Definition of paternalism in English:

paternalism

noun

mass noun
  • The policy or practice on the part of people in authority of restricting the freedom and responsibilities of those subordinate to or otherwise dependent on them in their supposed interest.

    ‘attitudes in society reinforce a degree of paternalism among doctors’
    • ‘I moved towards the right by talking to the alleged ‘beneficiaries’ of liberal paternalism.’
    • ‘As for the colonies in Asia and Africa, authoritarian paternalism - not self-government - was the order of the day.’
    • ‘The bureaucratic paternalism and social control techniques of the employers are briefly exemplified.’
    • ‘Another profession, the medical, has just been criticised for arrogance, paternalism and complacency.’
    • ‘Indeed, I do tend to question public policy arguments based on paternalism.’
    • ‘They said that protectionism and paternalism would only harm producers from developing nations.’
    • ‘This ‘we know what's best for them’ sentiment is evidence of paternalism, not solidarity.’
    • ‘The cases reek of legal paternalism and legal moralism but little reference is made to ideas of personal autonomy or sovereignty.’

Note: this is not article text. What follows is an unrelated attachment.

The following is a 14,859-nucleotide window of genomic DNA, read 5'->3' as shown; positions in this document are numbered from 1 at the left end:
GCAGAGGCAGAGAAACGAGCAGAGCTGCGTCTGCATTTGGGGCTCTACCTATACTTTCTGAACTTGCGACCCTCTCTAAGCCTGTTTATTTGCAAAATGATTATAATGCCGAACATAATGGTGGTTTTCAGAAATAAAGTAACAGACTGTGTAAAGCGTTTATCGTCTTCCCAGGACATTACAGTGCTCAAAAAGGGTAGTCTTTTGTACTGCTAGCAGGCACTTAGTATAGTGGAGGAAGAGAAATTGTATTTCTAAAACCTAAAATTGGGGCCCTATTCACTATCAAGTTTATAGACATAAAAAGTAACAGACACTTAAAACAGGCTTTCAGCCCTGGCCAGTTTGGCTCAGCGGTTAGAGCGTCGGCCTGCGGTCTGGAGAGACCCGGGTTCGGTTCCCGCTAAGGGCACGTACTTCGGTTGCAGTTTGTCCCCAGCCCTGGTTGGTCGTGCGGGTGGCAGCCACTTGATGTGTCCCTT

• ‘This kind of paternalism will not solve the problem.’
    • ‘The Government may mean well in moving this bill forward, but such paternalism is misplaced when it changes the rules of the social game.’
    • ‘Your Honour, it is not as much paternalism as facilitating a process.’
    • ‘And people said left wing media was doomed because of arrogance and paternalism!’
    • ‘He remained throughout his life motivated by an abiding belief in the twin myths of racial paternalism and national mission.’
    • ‘Justifying government policies on the basis of paternalism is just one of many analogies used to mislead people about their true nature and effects.’
    • ‘For public health policy to be realised, paternalism must be replaced by active encouragement of patients to participate in their own care.’
    • ‘Thanks to your misguided paternalism, racial tension will always be front and center.’
    • ‘They don't want paternalism or dependence when they are entitled to resources of their own.’
    • ‘This is where paternalism - chosen or imposed - must be admitted.’
    • ‘There is a thoroughly conservative article here that takes up the burden of finding a balance between liberty and paternalism.’
    • ‘Trade is far better than aid, which evokes dependency and paternalism.’

Pronunciation

paternalism

/pəˈtəːn(ə)lɪz(ə)m/